Recommendation: Nabari no Ou
Several months ago I wrote a nice long review that was appropriately breezy and lighthearted for a series that I really liked and would certainly recommend, but didn’t go the extra mile and blow my mind or anything. A few volumes later, I ran into a little bit of a problem. I didn’t just like the series, I loved it.
Writing about a series that I really truly love is a million times harder than writing about something I merely liked. I’ll look past any flaws in the material, I’ll defend it to the end from any naysayers, I’ll feel inadequate at conveying all the ~feelings~ that I have for it, etc etc. It’s not that I love it too much to write about it; it’s that I care too much to write about it. That probably didn’t make much sense, and neither will this review. But I’ll try my best anyway.
Nabari no Ou starts out with a shounen-y premise but neatly avoids most of the cliches found in that demographic. In short, the main character, Miharu, possesses the power of a godlike ninja scroll thing, although he doesn’t want anything to do with the ninja world. Nonetheless, various clans are out to get that power for themselves and he gets dragged into it. If any of the following things appeal to you, you will probably enjoy Nabari no Ou a whole lot:
- Gorgeous art (like, really, REALLY pretty art, so pretty it hurts)
- Strong characters across the board
- Good-looking characters across the board
- (Subtle) gender equality
- No true good/evil divide
- Bromance, and every other kind of relationship out there. Boy/hermaphrodite! Guy/older woman! Girl/immortal owl!! Familial, platonic, romantic, it’s all there.
- Cats, characters who love cats, characters who are cats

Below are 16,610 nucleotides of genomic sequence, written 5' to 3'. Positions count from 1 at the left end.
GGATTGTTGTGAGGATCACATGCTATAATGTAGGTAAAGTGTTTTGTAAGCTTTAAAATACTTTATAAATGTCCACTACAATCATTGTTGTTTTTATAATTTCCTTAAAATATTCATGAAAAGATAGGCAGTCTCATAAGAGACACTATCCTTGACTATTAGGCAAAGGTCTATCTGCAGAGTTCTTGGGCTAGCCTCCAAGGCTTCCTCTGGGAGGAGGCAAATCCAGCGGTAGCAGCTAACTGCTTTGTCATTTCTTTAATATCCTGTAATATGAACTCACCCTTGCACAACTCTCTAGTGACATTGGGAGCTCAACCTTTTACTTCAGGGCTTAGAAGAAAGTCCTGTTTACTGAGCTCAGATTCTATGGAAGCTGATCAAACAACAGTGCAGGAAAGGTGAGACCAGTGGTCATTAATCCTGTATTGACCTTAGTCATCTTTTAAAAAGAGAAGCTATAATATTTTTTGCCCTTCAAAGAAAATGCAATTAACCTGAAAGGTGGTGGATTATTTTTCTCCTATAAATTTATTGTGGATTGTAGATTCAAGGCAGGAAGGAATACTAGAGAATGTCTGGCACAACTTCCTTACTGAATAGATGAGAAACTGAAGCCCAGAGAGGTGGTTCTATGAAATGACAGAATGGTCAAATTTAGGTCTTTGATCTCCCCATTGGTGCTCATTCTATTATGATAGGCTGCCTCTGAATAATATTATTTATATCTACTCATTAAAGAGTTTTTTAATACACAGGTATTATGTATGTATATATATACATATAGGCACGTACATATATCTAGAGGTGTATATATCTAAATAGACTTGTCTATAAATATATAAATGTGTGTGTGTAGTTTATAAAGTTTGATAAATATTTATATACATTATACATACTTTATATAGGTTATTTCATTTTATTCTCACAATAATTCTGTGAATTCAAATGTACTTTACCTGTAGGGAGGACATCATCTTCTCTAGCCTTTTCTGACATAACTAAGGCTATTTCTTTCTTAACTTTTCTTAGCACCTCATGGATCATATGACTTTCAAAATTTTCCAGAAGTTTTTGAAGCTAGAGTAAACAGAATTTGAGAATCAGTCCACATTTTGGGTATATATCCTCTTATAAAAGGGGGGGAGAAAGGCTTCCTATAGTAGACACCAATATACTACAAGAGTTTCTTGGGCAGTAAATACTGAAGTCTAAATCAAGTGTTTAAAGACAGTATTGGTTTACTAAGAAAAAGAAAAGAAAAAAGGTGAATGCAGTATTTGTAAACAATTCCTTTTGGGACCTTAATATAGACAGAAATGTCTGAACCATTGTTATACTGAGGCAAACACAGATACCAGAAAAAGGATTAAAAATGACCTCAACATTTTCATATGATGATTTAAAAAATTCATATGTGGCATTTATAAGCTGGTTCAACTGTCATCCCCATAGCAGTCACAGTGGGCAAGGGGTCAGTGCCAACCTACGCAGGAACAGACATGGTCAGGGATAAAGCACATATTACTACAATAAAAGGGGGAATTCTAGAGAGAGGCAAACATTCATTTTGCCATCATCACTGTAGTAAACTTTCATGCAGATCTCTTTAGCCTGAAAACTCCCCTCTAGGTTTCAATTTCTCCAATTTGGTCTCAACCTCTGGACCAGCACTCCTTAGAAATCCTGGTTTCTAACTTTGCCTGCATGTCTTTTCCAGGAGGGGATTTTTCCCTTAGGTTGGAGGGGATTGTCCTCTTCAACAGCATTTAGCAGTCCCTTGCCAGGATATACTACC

Can I just say how much I appreciate having the main character not being a complete blundering loudmouthed idiot who doesn’t think before getting into fights? And the rest of the cast is fantastic too. Not spectacular at first, but they grow so much throughout the story; there’s a lot more depth than what appears at first glance. There’s characters from either side of the ‘hidden’ and ‘surface’ world– leaders, unwilling members, healers, civilians, all with their own mess of ideals and conflicts, ties, relationships, and secrets. Rather than being a story solely about special techniques and powering up and showdowns, it places its focus on the people involved in it all, and the relationships/conflicts that develop as a result.
What I find the most striking is the art, in every way. It’s not just the evolution of it– as it starts out in early chapters as average at best, but soon develops into something really special–but something else. I like how quiet it is. I’m not sure if there’s proper word for it, but it’s the kind of vibe that makes me feel peaceful, and tells you the story using what isn’t said out loud. This is why I find books and manga more comforting than their animated counterparts; it’s a silent activity, and Kamatani’s skill at page composition later in the series evokes that feeling perfectly. The scenes without any dialogue are especially good, in a way that you can only appreciate if you read it yourself.
I didn’t expect to like this series as much as I did, but looking back it really shouldn’t be a surprise. Over the years I’ve picked up what I do or don’t like, what speaks to me, and Nabari has all of it. It’s more often than not bittersweet; its relationships are low-key and free of drama; it has action and humour without resorting to fanservice. There are series that win you over immediately, there are some that you learn to love for what they are, and then there are those that somehow end up including everything that resonates with you. And this is one of them. I love it to the extent where I can barely bring myself to write about it without feeling inadequate. Well, almost.